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      q`Tzal January 10, 2012 at 6:54 pm

      How does shorter help?
      These are flexible, if they are too short the auto driver won’t even notice they are there.

      () Better to put one those cheap Tireflys motion activated lights on every bollard.
      () Set up cameras to capture a live stream of the area.
      () Configure sensors tuned to the specific spectra of the Tireflys LED that saves the last 15~30 seconds of video when one of the bollards gets bumped.
      () Have PPD send warnings to the vehicle owners about the violation detailing the specific code violated and the consequences (legal, financial and mortal).
      () After a few consecutive violations forward a copy to the auto insurance provider attached to that vehicle registration.

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        Spiffy January 11, 2012 at 9:24 am

        q`TzalHow does shorter help?

        they catch on things under the car and make noise or cause damage, instead of just laying flat when driven over like the tall ones…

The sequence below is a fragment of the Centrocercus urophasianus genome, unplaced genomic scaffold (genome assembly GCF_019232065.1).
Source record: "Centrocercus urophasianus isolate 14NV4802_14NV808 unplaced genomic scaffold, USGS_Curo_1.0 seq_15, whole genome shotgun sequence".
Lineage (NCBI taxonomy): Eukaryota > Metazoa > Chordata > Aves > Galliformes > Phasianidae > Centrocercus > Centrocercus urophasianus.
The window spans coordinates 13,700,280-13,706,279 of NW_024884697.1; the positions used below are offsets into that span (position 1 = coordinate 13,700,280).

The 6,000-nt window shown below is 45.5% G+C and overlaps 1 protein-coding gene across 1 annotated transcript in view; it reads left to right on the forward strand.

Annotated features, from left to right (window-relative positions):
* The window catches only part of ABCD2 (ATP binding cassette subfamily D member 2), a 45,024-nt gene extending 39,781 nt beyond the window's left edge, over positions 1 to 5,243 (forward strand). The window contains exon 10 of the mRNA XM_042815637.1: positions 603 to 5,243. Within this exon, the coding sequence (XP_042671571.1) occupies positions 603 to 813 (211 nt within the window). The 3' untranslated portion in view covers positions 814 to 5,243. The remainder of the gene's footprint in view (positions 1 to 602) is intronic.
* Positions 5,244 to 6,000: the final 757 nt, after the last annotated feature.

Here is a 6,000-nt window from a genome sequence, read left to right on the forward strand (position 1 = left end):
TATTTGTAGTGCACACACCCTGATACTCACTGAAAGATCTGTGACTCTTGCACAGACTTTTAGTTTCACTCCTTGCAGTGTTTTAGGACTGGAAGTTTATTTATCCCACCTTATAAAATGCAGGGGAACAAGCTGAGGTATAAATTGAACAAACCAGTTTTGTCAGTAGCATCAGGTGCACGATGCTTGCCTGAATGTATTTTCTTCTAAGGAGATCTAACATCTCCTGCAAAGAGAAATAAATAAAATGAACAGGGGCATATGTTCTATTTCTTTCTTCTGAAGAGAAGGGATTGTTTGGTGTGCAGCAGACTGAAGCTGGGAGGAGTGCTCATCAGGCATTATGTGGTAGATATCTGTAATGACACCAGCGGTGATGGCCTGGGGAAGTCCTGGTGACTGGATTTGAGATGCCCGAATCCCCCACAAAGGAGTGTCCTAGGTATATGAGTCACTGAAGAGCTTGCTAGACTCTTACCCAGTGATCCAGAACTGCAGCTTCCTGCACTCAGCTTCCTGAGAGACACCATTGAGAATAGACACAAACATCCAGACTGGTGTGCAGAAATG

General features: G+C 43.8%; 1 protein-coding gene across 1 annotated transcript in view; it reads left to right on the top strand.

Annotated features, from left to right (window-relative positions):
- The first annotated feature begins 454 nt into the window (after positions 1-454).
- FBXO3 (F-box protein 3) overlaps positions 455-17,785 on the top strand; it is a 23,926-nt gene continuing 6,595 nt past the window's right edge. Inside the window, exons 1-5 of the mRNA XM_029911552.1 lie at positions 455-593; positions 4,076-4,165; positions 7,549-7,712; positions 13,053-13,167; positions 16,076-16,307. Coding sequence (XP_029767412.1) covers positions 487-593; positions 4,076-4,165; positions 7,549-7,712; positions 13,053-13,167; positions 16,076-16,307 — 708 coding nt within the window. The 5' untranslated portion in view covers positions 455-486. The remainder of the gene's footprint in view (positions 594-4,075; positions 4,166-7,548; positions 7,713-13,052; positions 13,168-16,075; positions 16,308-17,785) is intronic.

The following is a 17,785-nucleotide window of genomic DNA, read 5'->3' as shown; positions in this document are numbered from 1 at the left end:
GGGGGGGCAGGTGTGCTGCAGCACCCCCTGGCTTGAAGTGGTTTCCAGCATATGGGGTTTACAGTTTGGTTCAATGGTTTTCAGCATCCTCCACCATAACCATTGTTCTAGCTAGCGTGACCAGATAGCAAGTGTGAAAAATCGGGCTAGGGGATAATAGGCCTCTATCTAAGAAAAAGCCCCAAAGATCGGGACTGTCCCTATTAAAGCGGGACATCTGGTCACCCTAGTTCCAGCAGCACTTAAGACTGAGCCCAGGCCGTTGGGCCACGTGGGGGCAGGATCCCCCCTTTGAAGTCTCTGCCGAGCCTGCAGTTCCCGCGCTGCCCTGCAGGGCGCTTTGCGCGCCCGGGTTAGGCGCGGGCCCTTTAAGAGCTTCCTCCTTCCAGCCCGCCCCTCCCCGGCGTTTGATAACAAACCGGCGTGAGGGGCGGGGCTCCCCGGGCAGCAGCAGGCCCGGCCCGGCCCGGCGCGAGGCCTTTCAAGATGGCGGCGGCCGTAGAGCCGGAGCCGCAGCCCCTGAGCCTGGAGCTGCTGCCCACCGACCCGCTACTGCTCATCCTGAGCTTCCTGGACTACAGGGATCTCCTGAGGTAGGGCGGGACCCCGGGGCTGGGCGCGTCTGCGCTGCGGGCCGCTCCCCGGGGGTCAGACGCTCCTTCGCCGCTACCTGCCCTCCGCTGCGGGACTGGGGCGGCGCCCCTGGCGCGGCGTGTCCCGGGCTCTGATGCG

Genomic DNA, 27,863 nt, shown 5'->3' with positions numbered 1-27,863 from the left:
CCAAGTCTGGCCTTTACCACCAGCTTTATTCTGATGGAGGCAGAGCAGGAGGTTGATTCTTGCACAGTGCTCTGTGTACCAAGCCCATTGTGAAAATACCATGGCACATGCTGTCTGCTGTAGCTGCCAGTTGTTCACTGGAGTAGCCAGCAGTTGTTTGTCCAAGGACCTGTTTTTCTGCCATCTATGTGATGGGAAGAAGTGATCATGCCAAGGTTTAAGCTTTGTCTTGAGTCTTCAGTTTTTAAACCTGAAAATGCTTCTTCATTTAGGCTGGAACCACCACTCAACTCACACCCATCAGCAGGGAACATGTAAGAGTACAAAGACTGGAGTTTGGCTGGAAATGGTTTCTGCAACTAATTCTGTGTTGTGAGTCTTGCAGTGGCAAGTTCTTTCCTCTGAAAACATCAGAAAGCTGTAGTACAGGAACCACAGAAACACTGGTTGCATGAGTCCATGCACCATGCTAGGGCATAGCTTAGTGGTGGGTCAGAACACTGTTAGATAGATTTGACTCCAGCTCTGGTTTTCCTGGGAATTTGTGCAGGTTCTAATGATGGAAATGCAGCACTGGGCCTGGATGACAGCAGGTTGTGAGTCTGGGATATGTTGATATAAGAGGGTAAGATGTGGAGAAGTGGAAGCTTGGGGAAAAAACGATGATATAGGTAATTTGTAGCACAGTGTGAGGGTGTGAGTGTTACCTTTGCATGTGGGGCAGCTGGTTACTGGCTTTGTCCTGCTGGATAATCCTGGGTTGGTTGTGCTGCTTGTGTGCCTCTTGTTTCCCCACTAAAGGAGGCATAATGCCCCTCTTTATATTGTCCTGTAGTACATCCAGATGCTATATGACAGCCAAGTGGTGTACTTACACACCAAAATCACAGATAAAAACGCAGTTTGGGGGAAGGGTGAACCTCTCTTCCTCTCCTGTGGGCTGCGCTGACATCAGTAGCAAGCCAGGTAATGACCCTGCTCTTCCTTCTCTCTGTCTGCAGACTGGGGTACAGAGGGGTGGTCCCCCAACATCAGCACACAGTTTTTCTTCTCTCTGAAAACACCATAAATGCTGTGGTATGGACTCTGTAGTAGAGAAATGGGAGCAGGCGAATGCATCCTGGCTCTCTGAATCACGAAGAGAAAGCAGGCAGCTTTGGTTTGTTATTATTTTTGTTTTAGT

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          q`Tzal January 11, 2012 at 1:08 pm

          Much as I like the idea of causing damage, or completely immobilizing a vehicle driven by a violator, I am fairly sure it is not legal.
          Neither, I’m sad to say, would be my cathartic suggestion of paint balloons.(*)

          As for the noise caused by running over a bollard: drivers can barely hear cyclists yelling over the sound of rushing wind, tire noise and their stereos cranked wide A$$ open.
          What make you think that an inattentive auto driver will be paying attention for some barely perceptible noise?

          (*) Could we get away with that UV marking powder that is commonly put in self defense pepper spray canisters? No pepper or mace, just the invisible UV reactive ink.

          I’d rather have a camera system. If we can’t send tickets by mail I say we let the auto insurer determine what that driver’s premiums should be for their delinquent driving.